Dear White Colonel
This is an interesting article shared as part of this leadership class I’m in right now: Dear White Colonel … we must address our blind spots around race
What I liked about this article is that by describing instances where the topic got steered wrong, and the author’s feedback about what got missed when that happened, the article provides a roadmap to steer conversations back in the right direction. I feel like these examples really resonate with me - as if I’ve been a part of conversations like this.
I think the author is saying:
- When people turn the discussion towards how people are reacting to racial injustice, we can try to center the discussion back on the injustice itself.
- When people focus on how others might react to discussions about racial injustice and all the complicated pieces therein, we need to focus back on the underlying problem of the injustice.
- If someone tries to discredit the stated experiences of others, especially experiences that the discreditor was not present at and cannot have experienced, we need to try to take those stated experiences at face value.
- When people steer towards groups wanting cultural accommodation instead of adapting, we need to remember that our organizational cultures are already diverse and continually adapting. And I think - those cultures originally come from a different era where they were adapted from a group like the majority anyway. The culture didn’t spring up unique and perfect - in the Air Force it came over from the Army and the broader society, which at the formation of the Army and Air Force was very different than today.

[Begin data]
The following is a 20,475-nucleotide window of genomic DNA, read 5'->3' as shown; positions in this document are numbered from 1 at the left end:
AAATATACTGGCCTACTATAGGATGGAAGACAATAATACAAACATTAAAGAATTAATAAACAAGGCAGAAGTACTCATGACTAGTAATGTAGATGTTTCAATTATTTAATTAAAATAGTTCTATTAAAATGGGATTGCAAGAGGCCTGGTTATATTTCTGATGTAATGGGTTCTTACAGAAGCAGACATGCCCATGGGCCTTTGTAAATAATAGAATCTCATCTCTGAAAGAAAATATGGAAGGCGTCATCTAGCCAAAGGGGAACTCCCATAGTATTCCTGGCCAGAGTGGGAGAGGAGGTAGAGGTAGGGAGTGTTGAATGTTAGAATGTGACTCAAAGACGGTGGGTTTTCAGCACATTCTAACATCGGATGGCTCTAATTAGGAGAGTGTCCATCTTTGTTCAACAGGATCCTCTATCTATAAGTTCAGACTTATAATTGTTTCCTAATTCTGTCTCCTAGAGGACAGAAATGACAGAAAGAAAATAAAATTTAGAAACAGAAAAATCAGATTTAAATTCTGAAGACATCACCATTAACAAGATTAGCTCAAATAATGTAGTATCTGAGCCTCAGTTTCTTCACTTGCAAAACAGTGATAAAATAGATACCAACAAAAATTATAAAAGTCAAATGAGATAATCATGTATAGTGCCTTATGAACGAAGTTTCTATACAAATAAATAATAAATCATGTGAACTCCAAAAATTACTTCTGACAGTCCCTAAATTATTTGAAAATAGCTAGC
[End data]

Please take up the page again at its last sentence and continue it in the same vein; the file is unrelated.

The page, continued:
- When people question underlying data or other technical specific, we can recognize problems but still take those things at least at a little face value for discussion.
- If someone explains that we don’t have time to consider problems like racial injustice, we need to remember that we have time to do many things - we can walk and chew bubble gum simultaneously. Working at least a little on this problem is better than nothing at all.